The GOA has recently approved new property compensation legislation that aims to provide a solution to the pending claims for restitution and compensation. The legislation presents three methods of compensation for confiscation claims: restitution; compensation of property with similarly valued land in a different location; and cash settlement/financial compensation. The legislation sets a 10-year timeframe for the completion of the entire process.
The Albanian government has generally not engaged in expropriation actions against U.S. investments, companies, or representatives. There have been limited cases in which the government has revoked licenses, especially in the mining and energy sectors, based on contract violation claims.
ICSID Convention and New York Convention
Under the Albanian Constitution, ratified international agreements prevail over domestic legislation. Albania is a member state to the International Centre for the Settlement of Investment Disputes (ICSID Convention). It also is a signatory to the convention on the Recognition and Enforcement of Foreign Arbitral Awards (1958 New York Convention). Albania has ratified the 1927 Convention and the European Convention on Arbitration (Geneva Convention).
For an arbitration award to be locally recognized, the claimant must enforce the award before the Court of Appeals. The procedure to recognize a foreign arbitral award typically lasts around one month and either party may appeal the Court’s decision to the Supreme Court. The appeal must be filed within 30 days from the date of decision or notification of the other party (if absent).
The possibility of bringing an action before the local court to avoid arbitration proceedings is remote. According to explicit provisions in the Albanian Code of Civil Procedure, if a party brings actions before local courts despite the parties’ agreement to arbitrate, the court would, upon motion of the other party, dismiss the case without entertaining the merits of the case. The decision of the court to dismiss the case can be appealed to the Supreme Court, which has 30 days to consider the appeal.
An alternative to dispute settlement via the courts is private arbitration or mediation. Parties can engage in arbitration when they have agreed to such a provision in the original agreement, when there is a separate arbitration agreement, or by mutual agreement at any time when a dispute arises. Legislation distinguishes arbitration of international disputes from arbitration of domestic disputes in that the parties involved in an international dispute may agree to settle through either a domestic or foreign arbitration tribunal. Mediation is also applicable in resolving all civil, commercial, and family disputes and is regulated by the law “On Dispute Resolution through Mediation.” Arbitral awards are final and enforceable and can be appealed only in cases foreseen in the Code of Civil Procedure. Mediation is final and enforceable in the same way.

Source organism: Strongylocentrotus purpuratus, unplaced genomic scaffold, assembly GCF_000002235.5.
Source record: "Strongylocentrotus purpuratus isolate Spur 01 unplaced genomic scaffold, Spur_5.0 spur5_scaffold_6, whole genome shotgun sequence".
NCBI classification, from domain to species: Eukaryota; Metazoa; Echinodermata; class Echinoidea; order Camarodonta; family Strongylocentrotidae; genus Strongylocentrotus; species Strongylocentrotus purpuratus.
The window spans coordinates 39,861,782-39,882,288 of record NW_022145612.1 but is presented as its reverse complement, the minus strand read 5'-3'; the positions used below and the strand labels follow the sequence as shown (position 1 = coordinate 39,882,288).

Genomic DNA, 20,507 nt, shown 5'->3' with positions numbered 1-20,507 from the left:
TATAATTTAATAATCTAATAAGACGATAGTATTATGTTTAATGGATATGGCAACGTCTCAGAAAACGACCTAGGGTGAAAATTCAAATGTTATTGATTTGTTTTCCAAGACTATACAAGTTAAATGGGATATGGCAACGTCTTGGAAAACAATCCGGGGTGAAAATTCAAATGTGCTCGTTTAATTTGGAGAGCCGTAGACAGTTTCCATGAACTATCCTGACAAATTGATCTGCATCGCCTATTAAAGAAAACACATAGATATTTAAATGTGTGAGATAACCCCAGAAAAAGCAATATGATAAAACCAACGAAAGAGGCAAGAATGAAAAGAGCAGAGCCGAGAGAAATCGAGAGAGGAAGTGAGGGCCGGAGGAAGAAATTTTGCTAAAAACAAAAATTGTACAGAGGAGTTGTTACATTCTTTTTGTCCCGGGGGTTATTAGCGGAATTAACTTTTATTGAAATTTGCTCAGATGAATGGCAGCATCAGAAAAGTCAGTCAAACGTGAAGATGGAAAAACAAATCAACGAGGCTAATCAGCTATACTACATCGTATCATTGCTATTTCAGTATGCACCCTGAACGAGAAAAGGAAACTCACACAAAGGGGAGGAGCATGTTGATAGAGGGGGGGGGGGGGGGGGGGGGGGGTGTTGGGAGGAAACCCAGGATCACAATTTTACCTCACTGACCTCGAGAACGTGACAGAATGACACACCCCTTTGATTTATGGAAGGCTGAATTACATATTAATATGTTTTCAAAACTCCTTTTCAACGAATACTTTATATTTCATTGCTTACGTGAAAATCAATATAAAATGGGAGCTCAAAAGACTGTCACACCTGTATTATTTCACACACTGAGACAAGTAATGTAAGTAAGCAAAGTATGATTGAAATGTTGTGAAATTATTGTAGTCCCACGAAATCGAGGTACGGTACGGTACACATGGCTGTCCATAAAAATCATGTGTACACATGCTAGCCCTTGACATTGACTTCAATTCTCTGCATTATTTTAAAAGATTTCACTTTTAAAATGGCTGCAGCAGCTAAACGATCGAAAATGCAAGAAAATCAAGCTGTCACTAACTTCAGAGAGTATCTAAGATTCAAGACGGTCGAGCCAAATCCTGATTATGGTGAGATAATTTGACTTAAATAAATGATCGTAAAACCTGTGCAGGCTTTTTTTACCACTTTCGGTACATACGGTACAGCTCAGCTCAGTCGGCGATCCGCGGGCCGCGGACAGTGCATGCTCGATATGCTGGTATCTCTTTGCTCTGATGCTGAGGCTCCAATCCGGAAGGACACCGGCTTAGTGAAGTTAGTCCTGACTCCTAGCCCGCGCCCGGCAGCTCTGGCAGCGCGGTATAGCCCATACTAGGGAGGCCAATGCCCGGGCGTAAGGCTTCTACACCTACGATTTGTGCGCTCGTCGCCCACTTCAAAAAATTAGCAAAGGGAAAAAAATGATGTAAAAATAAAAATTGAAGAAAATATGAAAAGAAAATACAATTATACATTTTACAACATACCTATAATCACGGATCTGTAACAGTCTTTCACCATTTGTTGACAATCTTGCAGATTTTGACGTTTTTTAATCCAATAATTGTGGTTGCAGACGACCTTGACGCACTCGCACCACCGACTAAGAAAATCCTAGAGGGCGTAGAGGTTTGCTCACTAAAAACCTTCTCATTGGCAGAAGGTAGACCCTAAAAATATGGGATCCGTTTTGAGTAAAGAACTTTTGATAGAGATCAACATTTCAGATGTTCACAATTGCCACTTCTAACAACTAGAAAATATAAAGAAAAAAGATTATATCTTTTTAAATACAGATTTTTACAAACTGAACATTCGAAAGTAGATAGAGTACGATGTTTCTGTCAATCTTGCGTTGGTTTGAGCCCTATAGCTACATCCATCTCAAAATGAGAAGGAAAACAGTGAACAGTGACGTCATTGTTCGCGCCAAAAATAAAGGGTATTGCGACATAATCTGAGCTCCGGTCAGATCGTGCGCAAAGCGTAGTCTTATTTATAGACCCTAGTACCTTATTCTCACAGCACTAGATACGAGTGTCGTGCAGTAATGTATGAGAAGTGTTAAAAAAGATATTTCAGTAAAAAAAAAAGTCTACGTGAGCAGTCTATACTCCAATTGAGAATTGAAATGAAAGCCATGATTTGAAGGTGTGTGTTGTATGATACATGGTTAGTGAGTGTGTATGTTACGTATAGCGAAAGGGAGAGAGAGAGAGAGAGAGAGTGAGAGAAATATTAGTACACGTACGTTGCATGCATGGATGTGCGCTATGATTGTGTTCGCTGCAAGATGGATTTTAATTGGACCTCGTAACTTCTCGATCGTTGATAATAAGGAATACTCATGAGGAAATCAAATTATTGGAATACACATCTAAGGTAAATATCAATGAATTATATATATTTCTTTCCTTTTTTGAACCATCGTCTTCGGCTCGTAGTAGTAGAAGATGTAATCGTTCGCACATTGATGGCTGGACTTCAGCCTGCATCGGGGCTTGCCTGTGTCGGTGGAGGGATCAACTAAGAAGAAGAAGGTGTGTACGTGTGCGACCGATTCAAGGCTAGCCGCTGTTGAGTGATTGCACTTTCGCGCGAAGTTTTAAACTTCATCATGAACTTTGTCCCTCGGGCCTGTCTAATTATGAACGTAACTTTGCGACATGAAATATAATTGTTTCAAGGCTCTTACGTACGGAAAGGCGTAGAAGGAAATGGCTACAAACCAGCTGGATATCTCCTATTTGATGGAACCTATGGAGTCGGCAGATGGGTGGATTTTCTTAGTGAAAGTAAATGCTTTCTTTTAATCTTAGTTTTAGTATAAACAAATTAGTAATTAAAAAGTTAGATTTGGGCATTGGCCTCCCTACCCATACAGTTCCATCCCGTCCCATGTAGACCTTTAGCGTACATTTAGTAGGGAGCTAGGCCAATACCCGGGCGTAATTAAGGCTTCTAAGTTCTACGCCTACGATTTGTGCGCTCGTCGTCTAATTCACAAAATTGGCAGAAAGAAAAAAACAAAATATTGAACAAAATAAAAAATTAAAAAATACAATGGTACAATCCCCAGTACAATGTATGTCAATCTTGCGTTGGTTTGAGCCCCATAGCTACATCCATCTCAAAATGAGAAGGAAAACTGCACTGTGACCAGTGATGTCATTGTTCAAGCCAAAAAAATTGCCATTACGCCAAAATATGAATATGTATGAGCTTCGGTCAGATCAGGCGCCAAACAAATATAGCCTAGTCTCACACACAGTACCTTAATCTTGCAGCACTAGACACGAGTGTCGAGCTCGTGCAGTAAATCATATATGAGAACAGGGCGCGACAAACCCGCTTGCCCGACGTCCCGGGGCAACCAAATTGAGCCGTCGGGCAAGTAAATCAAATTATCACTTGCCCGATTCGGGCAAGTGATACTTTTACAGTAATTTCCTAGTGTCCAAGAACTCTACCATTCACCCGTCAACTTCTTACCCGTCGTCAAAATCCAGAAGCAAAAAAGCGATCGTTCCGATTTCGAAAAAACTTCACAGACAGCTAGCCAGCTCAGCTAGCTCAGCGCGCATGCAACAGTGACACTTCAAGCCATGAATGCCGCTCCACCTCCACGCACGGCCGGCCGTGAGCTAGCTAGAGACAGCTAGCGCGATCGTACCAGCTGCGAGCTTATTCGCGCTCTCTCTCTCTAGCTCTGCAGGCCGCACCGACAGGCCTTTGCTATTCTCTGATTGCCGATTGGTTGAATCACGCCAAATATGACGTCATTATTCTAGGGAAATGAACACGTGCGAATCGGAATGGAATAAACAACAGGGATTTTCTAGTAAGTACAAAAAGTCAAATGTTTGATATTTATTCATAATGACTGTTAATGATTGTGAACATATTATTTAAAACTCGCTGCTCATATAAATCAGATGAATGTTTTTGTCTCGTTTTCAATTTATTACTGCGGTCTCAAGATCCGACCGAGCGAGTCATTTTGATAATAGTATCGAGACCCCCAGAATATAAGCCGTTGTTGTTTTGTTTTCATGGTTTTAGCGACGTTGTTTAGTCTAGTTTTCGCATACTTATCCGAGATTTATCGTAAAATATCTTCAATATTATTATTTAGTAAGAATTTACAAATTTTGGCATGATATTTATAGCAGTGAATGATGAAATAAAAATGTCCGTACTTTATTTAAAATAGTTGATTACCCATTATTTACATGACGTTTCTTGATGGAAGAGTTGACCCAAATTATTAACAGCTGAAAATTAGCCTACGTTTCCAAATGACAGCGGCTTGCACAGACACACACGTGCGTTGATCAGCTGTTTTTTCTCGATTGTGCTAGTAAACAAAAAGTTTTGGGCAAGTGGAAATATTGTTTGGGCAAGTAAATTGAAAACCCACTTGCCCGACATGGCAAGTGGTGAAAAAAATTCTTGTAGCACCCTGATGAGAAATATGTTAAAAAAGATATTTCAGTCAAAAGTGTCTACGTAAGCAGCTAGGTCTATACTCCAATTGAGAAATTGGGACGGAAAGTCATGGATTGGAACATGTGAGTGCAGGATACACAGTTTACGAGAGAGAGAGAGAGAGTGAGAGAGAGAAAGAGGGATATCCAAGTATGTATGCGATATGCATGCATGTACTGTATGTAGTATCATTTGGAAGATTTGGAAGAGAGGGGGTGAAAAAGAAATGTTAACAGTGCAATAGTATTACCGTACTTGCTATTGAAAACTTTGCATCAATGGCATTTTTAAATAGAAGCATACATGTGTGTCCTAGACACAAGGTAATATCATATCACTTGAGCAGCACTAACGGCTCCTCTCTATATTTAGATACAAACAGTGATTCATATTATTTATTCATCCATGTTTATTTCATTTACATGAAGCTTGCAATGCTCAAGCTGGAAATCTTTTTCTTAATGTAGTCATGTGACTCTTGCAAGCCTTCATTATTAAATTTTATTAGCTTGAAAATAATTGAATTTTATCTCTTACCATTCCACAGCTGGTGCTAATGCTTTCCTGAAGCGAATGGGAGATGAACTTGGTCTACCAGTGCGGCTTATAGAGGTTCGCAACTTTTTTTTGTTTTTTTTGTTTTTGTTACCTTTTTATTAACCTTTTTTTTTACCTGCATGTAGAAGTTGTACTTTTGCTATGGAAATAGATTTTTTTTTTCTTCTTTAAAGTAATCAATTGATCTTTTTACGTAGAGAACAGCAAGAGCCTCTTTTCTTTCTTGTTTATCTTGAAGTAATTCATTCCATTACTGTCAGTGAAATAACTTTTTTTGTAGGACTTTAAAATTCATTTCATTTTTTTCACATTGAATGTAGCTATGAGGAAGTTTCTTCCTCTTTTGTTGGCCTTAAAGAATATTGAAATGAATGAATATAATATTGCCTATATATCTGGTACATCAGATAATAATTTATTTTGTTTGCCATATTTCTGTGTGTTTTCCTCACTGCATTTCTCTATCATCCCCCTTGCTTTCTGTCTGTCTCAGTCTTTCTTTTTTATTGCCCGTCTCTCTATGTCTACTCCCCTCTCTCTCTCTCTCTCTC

There are no consolidated institutions for dispute resolution through arbitration and arbiters are appointed ad hoc in compliance with the provisions of the Code of Civil Procedure. The law provides for the National Chamber of Mediators and Chambers of Mediators as institutions to perform mediation. Mediators are licensed and registered at the Mediators Register at the Ministry of Justice, which maintains a list of mediators from which the parties can choose.
The provisions for arbitration procedures and the recognition and enforcement of foreign awards are stipulated in the Albanian Code of Civil Procedure. Albania does not have a separate law on arbitration. Although the arbitration chapter of the Code of Civil procedure stipulates only the rules for domestic arbitration, the country is signatory to the 1958 New York Convention, and as such, recognizes the validity of written arbitration agreements and arbitral awards in a contracting state.
The Albanian Code of Civil Procedure requires the courts to reach a judgment within a reasonable amount of time, but does not provide for a specific deadline to decide on commercial disputes. Reaching a final judgment in a commercial litigation may take several years to exhaust all stages of the process.